No, as I say, I'm gonna be here all year. We're in the same boat as every other municipality. But I will be here all year and we have worked hard to manage the finances with the loss of our sales tax revenue. We've done everything we could to manage the finances the best we could to move into the 2021 budget. And we still have everything, everything moving forward and we're still getting things done. So I think we are in the best place that we could be you know, under the circumstances, but I really I'm hopeful that the vaccines will help to end this, this pandemic, and so people can get back to some sense of normalcy, and people can be healthy. And we need to keep people working. We've been able to keep people working in town government. And so I, I know, there's more work to do over the next this over this year. And so I will be, you know, that's first and foremost on my list of and my focus for this year. But I think, hopefully, hopefully, as we get through the middle to the third quarter of this year, we'll have this behind us.

How much, if at all, did the closeness of your last reelection race play into your decision-making? I mean, were you worried at all that you couldn't win another term?

No, I'm not worried about…that's, that's not one of my concerns. When I set out to do something, and to accomplish something, I’m pretty determined. So I've won seven terms in a row. And won for the first time, back in 2008, which really was historical, because a Democrat hadn't been in office in almost 100 years. So  I don't focus on those types of things. My focus is on getting the job done. And I always said, you know, I want to be here, as long as the people want me here. And, you know, the feedback that has been steady, that the majority of the people are, have been pleased with the job, you know, that I've done. And I believe that. And, again, you can you can't control what other people do, like, I run a, an honest campaign. And that's the only way that that I would run. And elections are always, you know, you could you could win by 2000 1500. Or you could win by 100. It's, they're always different. And so no, I that's not one of my considerations. I believe if, if I ran again, I would work hard. And, and I think I'd be successful again, but, you know, right now, I'm more focused on this year and accomplishing what I need to accomplish and and then moving forward into the next chapter of my life.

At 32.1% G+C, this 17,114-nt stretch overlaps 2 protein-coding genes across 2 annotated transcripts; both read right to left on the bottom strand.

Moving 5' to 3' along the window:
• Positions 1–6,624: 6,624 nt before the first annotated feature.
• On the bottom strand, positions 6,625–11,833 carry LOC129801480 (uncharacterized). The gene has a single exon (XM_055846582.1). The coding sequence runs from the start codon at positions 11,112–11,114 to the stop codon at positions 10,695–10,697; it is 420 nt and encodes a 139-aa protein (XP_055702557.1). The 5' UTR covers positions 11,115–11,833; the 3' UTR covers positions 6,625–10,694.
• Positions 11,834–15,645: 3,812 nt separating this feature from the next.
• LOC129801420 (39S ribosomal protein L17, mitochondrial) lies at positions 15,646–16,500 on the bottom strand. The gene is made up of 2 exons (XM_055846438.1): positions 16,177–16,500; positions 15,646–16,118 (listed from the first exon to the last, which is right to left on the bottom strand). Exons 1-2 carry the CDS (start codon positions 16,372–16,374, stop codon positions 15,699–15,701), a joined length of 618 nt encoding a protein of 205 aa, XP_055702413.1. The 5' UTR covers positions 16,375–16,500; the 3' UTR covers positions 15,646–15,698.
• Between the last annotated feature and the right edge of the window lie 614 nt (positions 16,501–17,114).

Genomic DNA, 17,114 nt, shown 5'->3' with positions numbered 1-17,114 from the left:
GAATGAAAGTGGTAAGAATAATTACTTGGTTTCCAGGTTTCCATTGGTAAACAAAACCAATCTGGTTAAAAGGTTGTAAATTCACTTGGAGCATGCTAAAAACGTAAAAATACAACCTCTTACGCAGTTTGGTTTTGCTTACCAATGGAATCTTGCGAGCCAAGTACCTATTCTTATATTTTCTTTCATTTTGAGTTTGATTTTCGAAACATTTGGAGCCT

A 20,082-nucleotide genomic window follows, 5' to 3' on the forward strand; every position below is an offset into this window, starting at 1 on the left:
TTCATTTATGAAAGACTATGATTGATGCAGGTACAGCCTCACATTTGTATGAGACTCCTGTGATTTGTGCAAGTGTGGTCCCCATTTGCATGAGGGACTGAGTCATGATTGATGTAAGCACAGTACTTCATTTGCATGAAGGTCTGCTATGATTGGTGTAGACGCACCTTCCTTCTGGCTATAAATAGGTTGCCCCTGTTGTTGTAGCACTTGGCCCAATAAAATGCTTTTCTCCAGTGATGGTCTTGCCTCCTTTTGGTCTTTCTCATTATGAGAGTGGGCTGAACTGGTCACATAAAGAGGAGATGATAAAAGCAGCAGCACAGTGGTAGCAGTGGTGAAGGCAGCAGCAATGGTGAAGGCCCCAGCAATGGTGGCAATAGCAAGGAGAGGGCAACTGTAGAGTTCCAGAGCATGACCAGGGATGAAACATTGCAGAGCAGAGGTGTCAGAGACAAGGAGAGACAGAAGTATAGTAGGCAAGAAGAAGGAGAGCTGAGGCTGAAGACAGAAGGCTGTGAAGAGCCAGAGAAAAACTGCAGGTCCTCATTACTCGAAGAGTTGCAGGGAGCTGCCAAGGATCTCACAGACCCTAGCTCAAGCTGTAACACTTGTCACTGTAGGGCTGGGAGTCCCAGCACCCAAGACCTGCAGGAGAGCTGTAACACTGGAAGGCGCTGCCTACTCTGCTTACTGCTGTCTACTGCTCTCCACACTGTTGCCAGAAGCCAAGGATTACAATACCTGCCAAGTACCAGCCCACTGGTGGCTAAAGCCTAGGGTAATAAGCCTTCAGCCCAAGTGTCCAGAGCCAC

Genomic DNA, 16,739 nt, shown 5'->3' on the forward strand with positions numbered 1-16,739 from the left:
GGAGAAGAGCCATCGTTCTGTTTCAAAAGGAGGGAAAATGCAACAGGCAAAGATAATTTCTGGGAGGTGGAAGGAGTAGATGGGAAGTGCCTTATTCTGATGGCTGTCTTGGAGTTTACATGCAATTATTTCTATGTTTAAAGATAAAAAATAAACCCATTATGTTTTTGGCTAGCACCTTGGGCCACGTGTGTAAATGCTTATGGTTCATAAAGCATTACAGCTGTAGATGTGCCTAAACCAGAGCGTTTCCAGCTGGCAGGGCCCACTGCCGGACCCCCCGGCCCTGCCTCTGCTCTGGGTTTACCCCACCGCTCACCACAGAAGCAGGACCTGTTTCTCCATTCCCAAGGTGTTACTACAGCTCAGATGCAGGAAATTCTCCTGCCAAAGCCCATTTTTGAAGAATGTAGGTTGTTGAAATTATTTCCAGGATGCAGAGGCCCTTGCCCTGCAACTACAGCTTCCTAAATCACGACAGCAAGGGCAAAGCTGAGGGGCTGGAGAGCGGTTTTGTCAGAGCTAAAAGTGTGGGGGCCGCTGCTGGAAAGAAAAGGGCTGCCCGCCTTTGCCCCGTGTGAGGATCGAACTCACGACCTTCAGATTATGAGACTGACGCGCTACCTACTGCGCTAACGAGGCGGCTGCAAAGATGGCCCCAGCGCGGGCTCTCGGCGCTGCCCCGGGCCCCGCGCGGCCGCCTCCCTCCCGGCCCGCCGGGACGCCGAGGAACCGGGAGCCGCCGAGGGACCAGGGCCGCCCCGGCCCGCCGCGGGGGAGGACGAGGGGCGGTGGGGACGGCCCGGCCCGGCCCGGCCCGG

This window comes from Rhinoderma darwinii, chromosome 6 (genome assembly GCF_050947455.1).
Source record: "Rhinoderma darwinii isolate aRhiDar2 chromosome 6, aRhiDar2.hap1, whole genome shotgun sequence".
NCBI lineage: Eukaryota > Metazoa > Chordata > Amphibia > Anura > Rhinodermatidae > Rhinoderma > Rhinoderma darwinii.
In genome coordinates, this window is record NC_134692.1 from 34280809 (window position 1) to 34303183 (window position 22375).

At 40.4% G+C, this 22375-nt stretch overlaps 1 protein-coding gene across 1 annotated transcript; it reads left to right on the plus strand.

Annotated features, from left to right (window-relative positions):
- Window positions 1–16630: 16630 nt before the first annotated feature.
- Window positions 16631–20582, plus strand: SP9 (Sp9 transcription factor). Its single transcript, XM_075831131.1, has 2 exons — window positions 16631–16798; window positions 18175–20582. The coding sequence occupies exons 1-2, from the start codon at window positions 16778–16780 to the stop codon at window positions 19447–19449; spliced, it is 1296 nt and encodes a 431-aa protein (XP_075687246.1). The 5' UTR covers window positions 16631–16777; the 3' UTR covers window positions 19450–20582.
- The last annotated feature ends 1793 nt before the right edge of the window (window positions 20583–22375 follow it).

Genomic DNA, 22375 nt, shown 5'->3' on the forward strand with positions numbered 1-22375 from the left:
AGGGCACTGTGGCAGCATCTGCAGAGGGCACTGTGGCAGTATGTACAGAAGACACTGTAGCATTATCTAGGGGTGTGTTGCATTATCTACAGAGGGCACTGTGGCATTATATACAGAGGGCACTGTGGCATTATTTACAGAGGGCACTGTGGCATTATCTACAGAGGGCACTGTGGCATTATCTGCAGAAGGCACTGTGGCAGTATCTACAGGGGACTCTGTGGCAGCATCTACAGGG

Who would you like to see become the next Colonie town supervisor?

Well, I really don't have anyone in mind. I know, there are certainly people out there that are very qualified to do the job. I would just like to see someone that will, you know, do the job the way it should be done. And that is to work for all the people of the town. And just be respectful and hopefully not get involved in playing these, you know, some of the nasty games that go along with elections and, and whoever it is, I just hope that they give it their very best and will continue to move the town forward. I certainly want the town to continue to be, you know, one of the best towns around and so we  certainly want whoever's here to be successful.

A lifelong resident of the Capital Region, Ian joined WAMC in late 2008 and became news director in 2013. He began working on Morning Edition and has produced The Capitol Connection, Congressional Corner, and several other WAMC programs. Ian can also be heard as the host of the WAMC News Podcast and on The Roundtable and various newscasts. Ian holds a BA in English and journalism and an MA in English, both from the University at Albany, where he has taught journalism since 2013.